Channel 12’s reporter Ohad Hemo presents a report from East Jerusalem and the Old City, including during Friday night’s violence, which he says adds up to “a call for a religious war.”
On the Temple Mount on Friday and last night, he shows crowds of thousands of Muslims on the Temple Mount shouting: “Qassam brigades, come on. Hit Tel Aviv!” and “We swear by Allah, we will protect the Al-Aqsa.”
One bearded East Jerusalem man in his 20s tells Hemo: “This will be a religious war. Not the kind of war the world is expecting…. You’re a Jew and I, a Muslim. We’ll go on fighting. There won’t be peace between us.”
At Damascus Gate last night, another young man tells him: “If they want clashes, we’re ready.”
Adds another: “We’re ready at any moment.”
Not long after, petrol bombs and stones began to fly at police in the area, he reports, and police fired stun grenades among other crowd dispersal means.
Hemo, now wearing a protective helmet, asks another man, “Is this a war for Jerusalem?” The man replies: “You’re the ones causing a war for Jerusalem. We came to pray.”
Adds a woman next to him: “This is our land. We came to pray.”
Another man joins in and, red-faced with the veins bulging in his neck, screams at Hemo: “This is Jerusalem. If a settler comes here, we’ll beat him up. We, the youth of Jerusalem, are declaring war. We are hereby declaring war. It doesn’t matter where the border is, we don’t want to see soldiers or anything else here. Al-Quds [Jerusalem] is only the Arabs’.”
Hemo notes the youngsters are no longer deterred from directly confronting the cops. “Why should I be afraid” of the cops, another interviewee says. The cops “are nothing to us.” Asked about the annual Jerusalem Day flag march scheduled to pass through the Old City tomorrow, this man vows: “In the name of Allah, no settler will pass through here.” Told tens of thousands are expected at the march, he says: “If only the ground would open and swallow them up, one after the other.”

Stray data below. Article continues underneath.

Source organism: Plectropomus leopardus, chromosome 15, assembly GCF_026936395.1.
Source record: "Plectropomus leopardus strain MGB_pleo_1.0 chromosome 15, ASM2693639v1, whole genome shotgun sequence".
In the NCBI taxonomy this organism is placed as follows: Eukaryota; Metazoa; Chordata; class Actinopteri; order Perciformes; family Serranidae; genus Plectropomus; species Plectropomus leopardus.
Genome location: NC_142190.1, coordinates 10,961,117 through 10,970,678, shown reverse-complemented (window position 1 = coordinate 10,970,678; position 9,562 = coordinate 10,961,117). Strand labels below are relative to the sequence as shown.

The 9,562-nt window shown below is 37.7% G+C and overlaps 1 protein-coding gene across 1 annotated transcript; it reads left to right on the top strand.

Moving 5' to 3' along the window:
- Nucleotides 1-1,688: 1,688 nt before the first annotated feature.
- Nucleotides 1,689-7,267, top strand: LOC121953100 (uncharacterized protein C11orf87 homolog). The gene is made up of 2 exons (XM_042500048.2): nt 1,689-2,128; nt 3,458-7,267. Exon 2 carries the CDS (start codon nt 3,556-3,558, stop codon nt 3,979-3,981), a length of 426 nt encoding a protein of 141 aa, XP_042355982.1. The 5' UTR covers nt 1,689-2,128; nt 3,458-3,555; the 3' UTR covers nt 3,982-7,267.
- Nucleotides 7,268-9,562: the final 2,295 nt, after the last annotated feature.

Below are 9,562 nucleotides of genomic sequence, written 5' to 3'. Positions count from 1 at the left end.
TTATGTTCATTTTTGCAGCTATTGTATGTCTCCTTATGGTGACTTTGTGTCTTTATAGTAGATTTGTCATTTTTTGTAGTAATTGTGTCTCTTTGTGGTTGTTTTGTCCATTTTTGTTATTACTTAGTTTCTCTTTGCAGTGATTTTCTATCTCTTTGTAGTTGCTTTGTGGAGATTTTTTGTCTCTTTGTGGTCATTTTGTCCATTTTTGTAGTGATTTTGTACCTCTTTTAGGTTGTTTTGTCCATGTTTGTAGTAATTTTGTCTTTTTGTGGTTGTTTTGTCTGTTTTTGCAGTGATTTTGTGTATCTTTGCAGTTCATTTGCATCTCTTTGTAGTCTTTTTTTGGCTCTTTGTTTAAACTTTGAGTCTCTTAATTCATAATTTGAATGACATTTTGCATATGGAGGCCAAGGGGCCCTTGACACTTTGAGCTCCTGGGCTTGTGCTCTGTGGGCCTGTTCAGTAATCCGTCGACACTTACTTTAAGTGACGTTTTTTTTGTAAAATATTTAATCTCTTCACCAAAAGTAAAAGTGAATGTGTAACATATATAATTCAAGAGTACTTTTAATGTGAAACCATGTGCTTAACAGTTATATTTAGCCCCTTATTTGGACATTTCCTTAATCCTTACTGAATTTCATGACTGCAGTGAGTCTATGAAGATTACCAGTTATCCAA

The interviews are interspersed with footage of running street battles between police and young Palestinians, some of them masked, with glass smashing, small fires burning in the street, stun grenades and fireworks flying.
Hemo says many of those confronting the police are from northern Israel. One young man confirms this, telling Hemo he’s “from the North.”
“From Israel,” says Hemo.
“We’re Arabs from 1948,” he and his friends reply.
“That means Israeli Arabs?” persists Hemo.
“No, no, no. I’m Palestinian,” the young man insists.
“You’re Palestinian, not Israeli,” says Hemo. “But you’re from the State of Israel. From the north of the State of Israel.”
Says the young man: “That’s what you think.”
Hemo ascribes the surge in violence and hostility to many factors, but notes in particular the planned eviction of Arab families from Sheikh Jarrah and “the feeling of many here that Israel is doing everything it can to push them out.”
Ahmad, a resident of the Old City, says residents are repeatedly approached by men in business attire offering “open checks” to encourage them to sell up and fly overseas.